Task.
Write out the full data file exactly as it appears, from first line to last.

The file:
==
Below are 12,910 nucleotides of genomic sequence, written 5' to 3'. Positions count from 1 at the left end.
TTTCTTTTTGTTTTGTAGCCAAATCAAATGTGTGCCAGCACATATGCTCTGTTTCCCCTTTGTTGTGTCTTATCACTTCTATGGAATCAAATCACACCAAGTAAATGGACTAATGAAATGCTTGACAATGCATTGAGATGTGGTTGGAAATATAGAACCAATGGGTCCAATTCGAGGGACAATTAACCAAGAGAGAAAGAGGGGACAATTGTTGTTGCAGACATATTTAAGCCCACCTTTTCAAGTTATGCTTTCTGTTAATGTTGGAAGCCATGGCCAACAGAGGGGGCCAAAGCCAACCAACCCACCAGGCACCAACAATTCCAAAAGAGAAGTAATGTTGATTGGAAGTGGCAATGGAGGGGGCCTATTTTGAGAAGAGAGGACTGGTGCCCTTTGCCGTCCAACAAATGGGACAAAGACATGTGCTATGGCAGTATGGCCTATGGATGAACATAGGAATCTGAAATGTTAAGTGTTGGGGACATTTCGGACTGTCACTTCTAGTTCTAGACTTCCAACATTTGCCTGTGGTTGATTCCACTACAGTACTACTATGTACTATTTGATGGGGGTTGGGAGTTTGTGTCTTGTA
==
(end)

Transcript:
Below are 12,910 nucleotides of genomic sequence, written 5' to 3'. Positions count from 1 at the left end.
TTTCTTTTTGTTTTGTAGCCAAATCAAATGTGTGCCAGCACATATGCTCTGTTTCCCCTTTGTTGTGTCTTATCACTTCTATGGAATCAAATCACACCAAGTAAATGGACTAATGAAATGCTTGACAATGCATTGAGATGTGGTTGGAAATATAGAACCAATGGGTCCAATTCGAGGGACAATTAACCAAGAGAGAAAGAGGGGACAATTGTTGTTGCAGACATATTTAAGCCCACCTTTTCAAGTTATGCTTTCTGTTAATGTTGGAAGCCATGGCCAACAGAGGGGGCCAAAGCCAACCAACCCACCAGGCACCAACAATTCCAAAAGAGAAGTAATGTTGATTGGAAGTGGCAATGGAGGGGGCCTATTTTGAGAAGAGAGGACTGGTGCCCTTTGCCGTCCAACAAATGGGACAAAGACATGTGCTATGGCAGTATGGCCTATGGATGAACATAGGAATCTGAAATGTTAAGTGTTGGGGACATTTCGGACTGTCACTTCTAGTTCTAGACTTCCAACATTTGCCTGTGGTTGATTCCACTACAGTACTACTATGTACTATTTGATGGGGGTTGGGAGTTTGTGTCTTGTA